Space and Time
If this book is to be understood as visual poetry how does it take effect? First of all it has to be admitted that there are certain preconditions in photography, concerning space and time in particular. Any photograph of a space, such as Niépce's rooftop scene, involves us in an act of orientation — it is a requirement. In some cases, where there is no ambiguity and where the space is clearly delineated, there are no problems and no anxieties but elsewhere, and especially in monochrome, we have to make an effort. Then in detailed renderings of landscape we are asked when approximately the picture was taken, in which season and at which time of day — another requirement which we accept as a matter of routine when looking at landscape pictures especially. A third need, evident in front of mixed scenes with figures in a setting, is to know what is and has been going on. Time, space and events can be managed and inflected by the photographer but never completely, and it is this surplus which is particular to photography and which constitutes its nature. Try to expunge the surplus and you will be left with a studio work which will feature no more than the artist's intention. Give the surplus free rein and you will be left with pure contingency. The knack is to work somewhere in between, allowing the surplus to impinge and to make its own remarks without monopolising the conversation. Thus the artist negotiates with everything that is, asking for restraint and hoping for a hearing or just for an opportunity to make a remark.

A Series of Emblems
This is the state of affairs in which Pedro Letria operates. He opens his account with three photographs of greyhounds — in effect portraits. In Britain, where the pictures were taken, greyhounds are bred for racing, pursuing an electric hare around an oval track. Enthusiasts bet on the outcome of the races and after a short career the dogs are either retired or put down — as the English euphemism has it. These dogs have collars and discs, so they retain their identity in their retirement home — but the discs suggest that they are not exactly much loved domestic pets. The wooden wall around their compound is topped by security wires, perhaps to keep the dogs from escaping. The creatures themselves look very sensitive and delicate, and if you look carefully you can see the curious jointing on their front legs. In a note the photographer remarks on their being like contemporary bureaucratic specialists who lead working lives which are both intense and brief. If this is the photographer's intention then the pictures can be understood as emblems.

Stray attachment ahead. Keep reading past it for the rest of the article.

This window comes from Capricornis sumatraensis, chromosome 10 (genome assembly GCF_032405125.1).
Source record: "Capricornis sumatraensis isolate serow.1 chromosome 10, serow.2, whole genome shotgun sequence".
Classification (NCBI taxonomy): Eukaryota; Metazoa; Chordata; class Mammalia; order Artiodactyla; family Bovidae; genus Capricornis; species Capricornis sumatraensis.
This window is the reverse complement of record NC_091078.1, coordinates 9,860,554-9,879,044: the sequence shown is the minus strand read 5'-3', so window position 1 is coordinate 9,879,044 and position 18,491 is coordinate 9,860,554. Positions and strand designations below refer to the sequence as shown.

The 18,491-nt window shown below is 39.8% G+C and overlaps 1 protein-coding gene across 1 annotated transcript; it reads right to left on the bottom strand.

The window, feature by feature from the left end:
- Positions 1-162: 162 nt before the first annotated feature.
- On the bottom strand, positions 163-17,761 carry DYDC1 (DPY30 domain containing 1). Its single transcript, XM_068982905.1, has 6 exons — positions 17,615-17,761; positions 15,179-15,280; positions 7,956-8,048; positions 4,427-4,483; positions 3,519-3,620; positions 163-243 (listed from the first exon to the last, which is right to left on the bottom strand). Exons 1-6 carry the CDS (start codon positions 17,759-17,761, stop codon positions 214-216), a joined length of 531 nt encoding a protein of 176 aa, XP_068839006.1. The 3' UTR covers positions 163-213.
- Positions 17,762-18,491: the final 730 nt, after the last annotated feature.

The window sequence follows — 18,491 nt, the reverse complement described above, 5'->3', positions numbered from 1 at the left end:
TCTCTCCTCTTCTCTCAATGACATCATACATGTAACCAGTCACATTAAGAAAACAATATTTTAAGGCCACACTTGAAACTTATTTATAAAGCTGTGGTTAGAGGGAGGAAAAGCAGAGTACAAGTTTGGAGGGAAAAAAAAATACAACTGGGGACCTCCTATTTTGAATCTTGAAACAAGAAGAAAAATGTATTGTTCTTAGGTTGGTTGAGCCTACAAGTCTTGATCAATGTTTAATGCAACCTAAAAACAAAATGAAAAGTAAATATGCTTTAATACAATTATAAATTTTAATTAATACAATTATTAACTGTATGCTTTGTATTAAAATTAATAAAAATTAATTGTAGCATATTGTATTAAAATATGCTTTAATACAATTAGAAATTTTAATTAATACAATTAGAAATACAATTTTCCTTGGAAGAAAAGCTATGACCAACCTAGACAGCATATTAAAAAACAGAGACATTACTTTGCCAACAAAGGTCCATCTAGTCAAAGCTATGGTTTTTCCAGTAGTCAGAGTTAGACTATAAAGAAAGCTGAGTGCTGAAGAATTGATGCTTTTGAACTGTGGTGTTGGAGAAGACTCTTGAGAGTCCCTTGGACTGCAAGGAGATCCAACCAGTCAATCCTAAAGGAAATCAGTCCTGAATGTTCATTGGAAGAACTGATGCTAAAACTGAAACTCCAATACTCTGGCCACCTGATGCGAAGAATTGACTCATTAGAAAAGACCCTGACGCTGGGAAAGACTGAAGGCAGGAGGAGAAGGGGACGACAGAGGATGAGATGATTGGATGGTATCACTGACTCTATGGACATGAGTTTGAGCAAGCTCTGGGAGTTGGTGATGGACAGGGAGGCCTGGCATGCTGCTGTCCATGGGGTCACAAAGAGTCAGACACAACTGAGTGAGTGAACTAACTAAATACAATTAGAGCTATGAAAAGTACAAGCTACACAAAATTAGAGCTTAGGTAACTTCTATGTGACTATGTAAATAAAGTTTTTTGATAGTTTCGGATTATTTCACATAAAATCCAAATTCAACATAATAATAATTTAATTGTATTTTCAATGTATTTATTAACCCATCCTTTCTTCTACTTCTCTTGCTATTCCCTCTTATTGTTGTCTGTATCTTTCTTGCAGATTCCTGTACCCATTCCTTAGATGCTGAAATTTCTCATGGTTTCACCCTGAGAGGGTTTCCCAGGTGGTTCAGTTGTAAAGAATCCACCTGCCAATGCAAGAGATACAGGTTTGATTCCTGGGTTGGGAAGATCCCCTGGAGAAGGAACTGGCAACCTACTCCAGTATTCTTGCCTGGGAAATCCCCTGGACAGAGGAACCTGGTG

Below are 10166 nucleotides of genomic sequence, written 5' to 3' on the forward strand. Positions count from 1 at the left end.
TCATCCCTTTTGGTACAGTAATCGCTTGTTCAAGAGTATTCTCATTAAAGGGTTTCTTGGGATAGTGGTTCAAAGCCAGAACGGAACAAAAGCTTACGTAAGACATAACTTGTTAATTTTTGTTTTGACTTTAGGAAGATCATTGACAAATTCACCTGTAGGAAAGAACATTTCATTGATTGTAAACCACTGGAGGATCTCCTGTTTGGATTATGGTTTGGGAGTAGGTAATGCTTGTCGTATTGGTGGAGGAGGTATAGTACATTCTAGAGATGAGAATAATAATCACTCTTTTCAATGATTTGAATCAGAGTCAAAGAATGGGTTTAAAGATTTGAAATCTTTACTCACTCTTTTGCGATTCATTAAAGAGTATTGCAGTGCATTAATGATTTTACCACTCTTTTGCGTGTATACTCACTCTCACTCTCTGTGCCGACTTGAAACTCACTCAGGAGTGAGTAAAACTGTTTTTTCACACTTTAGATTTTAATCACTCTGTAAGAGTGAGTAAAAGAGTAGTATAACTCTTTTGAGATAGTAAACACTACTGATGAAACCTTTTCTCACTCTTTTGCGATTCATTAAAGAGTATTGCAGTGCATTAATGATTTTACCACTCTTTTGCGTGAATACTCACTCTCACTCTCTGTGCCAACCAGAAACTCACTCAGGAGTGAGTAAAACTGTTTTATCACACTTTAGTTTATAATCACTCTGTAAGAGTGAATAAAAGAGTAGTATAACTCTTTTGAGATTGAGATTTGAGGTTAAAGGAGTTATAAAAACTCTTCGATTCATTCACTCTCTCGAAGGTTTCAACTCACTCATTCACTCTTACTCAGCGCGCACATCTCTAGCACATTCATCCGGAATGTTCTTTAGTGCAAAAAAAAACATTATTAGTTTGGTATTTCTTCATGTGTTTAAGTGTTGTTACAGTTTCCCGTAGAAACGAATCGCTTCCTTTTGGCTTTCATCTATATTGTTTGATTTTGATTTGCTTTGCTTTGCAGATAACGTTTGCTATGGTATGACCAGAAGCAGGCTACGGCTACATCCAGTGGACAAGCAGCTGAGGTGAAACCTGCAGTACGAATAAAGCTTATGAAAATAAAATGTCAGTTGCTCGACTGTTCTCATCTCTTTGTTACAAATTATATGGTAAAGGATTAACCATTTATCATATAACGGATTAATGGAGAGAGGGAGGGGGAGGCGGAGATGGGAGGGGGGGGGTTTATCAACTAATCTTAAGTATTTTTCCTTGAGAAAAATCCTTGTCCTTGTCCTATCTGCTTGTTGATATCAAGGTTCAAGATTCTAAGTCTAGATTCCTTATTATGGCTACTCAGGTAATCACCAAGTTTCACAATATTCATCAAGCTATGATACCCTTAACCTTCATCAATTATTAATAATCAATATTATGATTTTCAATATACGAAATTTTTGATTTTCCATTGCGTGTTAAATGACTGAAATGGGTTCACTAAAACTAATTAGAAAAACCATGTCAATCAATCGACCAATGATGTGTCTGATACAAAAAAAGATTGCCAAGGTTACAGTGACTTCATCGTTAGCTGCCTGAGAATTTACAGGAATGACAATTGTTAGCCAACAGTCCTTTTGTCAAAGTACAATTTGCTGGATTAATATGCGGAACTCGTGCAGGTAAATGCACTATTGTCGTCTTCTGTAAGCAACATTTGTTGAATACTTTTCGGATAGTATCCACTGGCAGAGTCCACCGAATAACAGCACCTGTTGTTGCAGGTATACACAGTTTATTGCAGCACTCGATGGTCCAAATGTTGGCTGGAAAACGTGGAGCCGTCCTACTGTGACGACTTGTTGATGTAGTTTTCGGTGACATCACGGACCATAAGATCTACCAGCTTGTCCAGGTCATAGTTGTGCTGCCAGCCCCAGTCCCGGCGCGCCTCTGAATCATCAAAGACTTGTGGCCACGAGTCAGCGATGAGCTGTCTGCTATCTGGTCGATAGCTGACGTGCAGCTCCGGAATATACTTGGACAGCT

Emblems — from the Greek word for a moveable ornament or a thing put on — are quite rare in photography, which has always been disposed towards symbols because of their more intuited nature. But if the dogs really are to be thought of as emblems then the whole formula has to be changed. Emblems are, of course, archaic, mostly associated with the seventeenth century, and seen as entailing no more than a simple conjunction of image and meaning. In reality emblematic images contain two or three images juxtaposed along with a motto; and they are deliberately hard to work out, the better to stimulate reflection. Sometimes, in a seventeenth century emblem room, series of interconnecting pictures were installed, bearing on such themes as mortality, greed, pride and vanity. To read such pictures it was important to know something about the iconographic nature of the bees, ants and hawks which recur, and to have some foreknowledge of the themes. To interpret a series of emblems profitably a reader would have to draw on a wide cultural and ethical background. So, one of the effects of using emblems in photography would be to reinstate intentions and to give these intentions a solid cultural legitimacy.